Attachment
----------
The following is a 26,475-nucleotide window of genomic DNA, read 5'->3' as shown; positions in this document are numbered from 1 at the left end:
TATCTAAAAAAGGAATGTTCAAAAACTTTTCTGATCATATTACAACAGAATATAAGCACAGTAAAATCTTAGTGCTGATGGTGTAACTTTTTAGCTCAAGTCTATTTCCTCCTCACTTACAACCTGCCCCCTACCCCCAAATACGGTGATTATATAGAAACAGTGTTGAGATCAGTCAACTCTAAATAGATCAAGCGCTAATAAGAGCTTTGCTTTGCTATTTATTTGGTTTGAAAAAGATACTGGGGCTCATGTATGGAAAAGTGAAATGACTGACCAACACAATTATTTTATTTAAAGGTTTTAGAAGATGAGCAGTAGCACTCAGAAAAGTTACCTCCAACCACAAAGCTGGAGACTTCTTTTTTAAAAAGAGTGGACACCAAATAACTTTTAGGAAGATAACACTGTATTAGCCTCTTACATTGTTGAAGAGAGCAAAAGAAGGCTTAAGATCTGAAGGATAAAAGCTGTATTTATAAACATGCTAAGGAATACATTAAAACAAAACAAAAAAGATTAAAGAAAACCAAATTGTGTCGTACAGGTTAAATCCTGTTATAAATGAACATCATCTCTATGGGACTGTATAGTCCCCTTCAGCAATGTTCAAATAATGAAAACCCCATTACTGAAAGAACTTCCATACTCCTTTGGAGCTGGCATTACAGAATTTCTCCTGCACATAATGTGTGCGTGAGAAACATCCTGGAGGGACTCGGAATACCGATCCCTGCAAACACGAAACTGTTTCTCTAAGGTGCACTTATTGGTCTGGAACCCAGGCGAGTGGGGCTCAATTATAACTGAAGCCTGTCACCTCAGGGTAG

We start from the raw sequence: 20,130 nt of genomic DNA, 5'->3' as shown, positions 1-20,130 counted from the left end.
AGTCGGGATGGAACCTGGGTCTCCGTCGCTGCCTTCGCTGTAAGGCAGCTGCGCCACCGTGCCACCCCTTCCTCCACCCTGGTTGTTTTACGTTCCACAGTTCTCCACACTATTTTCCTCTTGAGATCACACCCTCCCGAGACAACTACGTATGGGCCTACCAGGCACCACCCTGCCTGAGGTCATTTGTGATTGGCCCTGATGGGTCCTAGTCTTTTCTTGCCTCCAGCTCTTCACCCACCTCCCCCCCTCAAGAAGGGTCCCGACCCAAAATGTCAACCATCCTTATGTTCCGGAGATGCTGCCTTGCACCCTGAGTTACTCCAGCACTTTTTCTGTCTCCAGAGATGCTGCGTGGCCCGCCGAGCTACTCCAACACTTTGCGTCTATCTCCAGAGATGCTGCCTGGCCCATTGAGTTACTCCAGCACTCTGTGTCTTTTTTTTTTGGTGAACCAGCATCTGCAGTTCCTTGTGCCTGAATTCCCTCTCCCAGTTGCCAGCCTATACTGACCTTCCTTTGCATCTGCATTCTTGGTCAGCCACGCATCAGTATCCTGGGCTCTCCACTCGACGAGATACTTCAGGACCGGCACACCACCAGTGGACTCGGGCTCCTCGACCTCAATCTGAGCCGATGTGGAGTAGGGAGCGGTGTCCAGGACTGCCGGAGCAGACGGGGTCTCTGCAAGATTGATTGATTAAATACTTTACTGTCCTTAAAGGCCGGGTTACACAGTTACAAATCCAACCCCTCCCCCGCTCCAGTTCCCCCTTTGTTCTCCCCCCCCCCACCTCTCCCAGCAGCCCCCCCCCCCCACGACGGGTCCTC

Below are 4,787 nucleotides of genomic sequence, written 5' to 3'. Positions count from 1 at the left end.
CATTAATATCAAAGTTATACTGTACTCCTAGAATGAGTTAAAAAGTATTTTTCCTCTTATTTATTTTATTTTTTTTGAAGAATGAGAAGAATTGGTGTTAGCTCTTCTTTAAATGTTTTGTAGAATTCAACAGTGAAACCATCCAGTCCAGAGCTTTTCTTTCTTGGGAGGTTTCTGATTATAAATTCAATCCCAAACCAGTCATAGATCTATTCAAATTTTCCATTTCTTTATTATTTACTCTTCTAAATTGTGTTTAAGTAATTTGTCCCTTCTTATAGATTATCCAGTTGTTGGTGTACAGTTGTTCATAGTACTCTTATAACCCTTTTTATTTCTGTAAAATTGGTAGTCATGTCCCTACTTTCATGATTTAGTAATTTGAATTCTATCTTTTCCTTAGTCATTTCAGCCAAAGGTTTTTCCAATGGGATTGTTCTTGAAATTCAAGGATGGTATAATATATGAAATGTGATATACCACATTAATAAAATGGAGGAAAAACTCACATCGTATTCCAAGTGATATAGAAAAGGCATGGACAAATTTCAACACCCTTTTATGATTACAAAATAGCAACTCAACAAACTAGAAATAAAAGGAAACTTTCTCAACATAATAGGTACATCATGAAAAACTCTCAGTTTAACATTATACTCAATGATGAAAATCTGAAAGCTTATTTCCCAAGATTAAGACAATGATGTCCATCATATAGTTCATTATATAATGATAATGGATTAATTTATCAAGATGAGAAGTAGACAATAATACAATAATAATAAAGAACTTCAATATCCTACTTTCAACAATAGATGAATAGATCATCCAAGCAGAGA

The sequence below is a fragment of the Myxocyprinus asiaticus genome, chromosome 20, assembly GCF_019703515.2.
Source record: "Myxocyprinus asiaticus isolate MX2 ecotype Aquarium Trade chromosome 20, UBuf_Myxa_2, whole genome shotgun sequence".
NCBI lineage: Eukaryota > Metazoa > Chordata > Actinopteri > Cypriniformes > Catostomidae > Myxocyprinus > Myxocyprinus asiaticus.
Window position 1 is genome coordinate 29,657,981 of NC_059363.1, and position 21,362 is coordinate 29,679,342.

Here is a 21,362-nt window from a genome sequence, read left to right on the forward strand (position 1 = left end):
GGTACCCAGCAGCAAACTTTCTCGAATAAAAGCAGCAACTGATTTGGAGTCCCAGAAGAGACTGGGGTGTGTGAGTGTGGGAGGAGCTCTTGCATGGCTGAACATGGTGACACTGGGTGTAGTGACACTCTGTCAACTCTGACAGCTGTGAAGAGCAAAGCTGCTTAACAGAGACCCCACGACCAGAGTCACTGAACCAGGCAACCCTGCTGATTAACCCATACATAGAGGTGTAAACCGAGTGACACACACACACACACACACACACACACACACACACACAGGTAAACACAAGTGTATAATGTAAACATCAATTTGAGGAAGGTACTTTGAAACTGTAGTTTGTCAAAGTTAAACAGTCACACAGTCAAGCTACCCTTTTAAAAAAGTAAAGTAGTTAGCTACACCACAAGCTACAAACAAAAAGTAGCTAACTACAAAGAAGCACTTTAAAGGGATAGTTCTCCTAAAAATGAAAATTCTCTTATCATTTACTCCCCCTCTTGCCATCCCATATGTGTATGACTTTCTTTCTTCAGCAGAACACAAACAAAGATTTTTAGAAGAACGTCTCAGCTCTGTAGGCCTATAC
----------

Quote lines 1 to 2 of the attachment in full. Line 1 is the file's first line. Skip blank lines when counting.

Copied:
The following is a 26,475-nucleotide window of genomic DNA, read 5'->3' as shown; positions in this document are numbered from 1 at the left end:
TATCTAAAAAAGGAATGTTCAAAAACTTTTCTGATCATATTACAACAGAATATAAGCACAGTAAAATCTTAGTGCTGATGGTGTAACTTTTTAGCTCAAGTCTATTTCCTCCTCACTTACAACCTGCCCCCTACCCCCAAATACGGTGATTATATAGAAACAGTGTTGAGATCAGTCAACTCTAAATAGATCAAGCGCTAATAAGAGCTTTGCTTTGCTATTTATTTGGTTTGAAAAAGATACTGGGGCTCATGTATGGAAAAGTGAAATGACTGACCAACACAATTATTTTATTTAAAGGTTTTAGAAGATGAGCAGTAGCACTCAGAAAAGTTACCTCCAACCACAAAGCTGGAGACTTCTTTTTTAAAAAGAGTGGACACCAAATAACTTTTAGGAAGATAACACTGTATTAGCCTCTTACATTGTTGAAGAGAGCAAAAGAAGGCTTAAGATCTGAAGGATAAAAGCTGTATTTATAAACATGCTAAGGAATACATTAAAACAAAACAAAAAAGATTAAAGAAAACCAAATTGTGTCGTACAGGTTAAATCCTGTTATAAATGAACATCATCTCTATGGGACTGTATAGTCCCCTTCAGCAATGTTCAAATAATGAAAACCCCATTACTGAAAGAACTTCCATACTCCTTTGGAGCTGGCATTACAGAATTTCTCCTGCACATAATGTGTGCGTGAGAAACATCCTGGAGGGACTCGGAATACCGATCCCTGCAAACACGAAACTGTTTCTCTAAGGTGCACTTATTGGTCTGGAACCCAGGCGAGTGGGGCTCAATTATAACTGAAGCCTGTCACCTCAGGGTAG